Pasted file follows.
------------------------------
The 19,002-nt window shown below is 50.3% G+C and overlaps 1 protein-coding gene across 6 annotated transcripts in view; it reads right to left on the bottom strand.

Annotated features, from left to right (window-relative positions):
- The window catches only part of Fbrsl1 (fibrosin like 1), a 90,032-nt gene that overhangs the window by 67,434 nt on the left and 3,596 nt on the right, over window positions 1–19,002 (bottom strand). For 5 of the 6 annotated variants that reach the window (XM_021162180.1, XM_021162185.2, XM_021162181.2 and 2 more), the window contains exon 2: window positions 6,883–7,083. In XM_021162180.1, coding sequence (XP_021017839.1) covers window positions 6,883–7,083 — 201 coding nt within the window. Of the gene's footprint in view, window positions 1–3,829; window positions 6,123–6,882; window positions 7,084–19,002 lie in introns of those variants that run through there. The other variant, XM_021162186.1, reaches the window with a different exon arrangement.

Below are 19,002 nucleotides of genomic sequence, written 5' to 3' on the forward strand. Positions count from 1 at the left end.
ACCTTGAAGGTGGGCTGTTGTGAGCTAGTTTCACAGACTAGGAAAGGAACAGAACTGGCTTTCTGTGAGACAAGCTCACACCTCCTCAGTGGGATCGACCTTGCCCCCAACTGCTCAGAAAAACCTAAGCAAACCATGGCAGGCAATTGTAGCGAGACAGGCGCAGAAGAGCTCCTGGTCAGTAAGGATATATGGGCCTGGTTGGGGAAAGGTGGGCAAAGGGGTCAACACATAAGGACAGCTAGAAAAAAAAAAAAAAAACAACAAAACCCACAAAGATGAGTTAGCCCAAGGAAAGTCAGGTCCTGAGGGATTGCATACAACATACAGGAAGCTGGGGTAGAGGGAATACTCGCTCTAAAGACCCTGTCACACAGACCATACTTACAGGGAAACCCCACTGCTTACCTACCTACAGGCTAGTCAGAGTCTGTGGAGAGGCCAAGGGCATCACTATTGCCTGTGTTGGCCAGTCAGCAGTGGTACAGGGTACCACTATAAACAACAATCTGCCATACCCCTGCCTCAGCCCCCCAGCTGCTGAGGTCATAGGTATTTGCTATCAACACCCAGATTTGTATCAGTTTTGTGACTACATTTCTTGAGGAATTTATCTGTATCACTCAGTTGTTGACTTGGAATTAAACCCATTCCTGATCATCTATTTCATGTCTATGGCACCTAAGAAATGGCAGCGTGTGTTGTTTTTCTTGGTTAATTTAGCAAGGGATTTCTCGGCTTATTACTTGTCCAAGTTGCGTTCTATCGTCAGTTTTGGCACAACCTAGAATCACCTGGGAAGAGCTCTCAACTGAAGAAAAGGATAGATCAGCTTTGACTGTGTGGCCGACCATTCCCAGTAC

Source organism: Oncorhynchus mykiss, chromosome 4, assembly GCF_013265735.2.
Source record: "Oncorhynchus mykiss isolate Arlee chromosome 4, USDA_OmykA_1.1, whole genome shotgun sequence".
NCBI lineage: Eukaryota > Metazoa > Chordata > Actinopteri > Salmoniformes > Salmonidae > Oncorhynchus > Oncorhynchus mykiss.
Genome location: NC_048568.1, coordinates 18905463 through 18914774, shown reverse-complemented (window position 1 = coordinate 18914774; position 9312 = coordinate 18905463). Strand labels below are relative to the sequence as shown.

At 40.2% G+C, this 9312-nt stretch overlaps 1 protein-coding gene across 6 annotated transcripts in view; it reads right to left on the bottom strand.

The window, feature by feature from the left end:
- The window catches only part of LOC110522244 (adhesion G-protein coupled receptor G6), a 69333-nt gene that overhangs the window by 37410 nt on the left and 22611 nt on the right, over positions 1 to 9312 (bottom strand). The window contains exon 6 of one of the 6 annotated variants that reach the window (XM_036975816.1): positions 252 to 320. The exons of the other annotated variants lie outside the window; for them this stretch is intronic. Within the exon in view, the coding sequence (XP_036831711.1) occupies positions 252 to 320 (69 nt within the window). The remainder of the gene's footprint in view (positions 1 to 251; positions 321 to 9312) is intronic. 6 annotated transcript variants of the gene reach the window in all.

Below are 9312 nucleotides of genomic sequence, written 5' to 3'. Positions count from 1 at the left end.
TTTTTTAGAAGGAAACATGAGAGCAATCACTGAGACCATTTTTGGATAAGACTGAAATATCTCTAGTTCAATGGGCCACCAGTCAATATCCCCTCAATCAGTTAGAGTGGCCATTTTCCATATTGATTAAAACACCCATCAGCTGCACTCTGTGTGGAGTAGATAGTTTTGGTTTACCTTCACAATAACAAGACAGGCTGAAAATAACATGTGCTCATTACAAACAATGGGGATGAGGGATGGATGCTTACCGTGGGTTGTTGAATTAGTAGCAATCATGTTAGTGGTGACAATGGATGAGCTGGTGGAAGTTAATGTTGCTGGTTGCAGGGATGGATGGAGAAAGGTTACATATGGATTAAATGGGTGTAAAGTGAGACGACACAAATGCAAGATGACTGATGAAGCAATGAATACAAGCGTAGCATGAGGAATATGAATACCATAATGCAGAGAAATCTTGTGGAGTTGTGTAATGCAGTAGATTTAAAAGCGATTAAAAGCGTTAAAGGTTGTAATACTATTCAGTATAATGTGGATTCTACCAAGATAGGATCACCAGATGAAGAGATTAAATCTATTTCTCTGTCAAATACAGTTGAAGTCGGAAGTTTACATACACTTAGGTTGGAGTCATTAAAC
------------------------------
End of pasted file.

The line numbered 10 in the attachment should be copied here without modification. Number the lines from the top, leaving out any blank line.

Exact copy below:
At 40.2% G+C, this 9312-nt stretch overlaps 1 protein-coding gene across 6 annotated transcripts in view; it reads right to left on the bottom strand.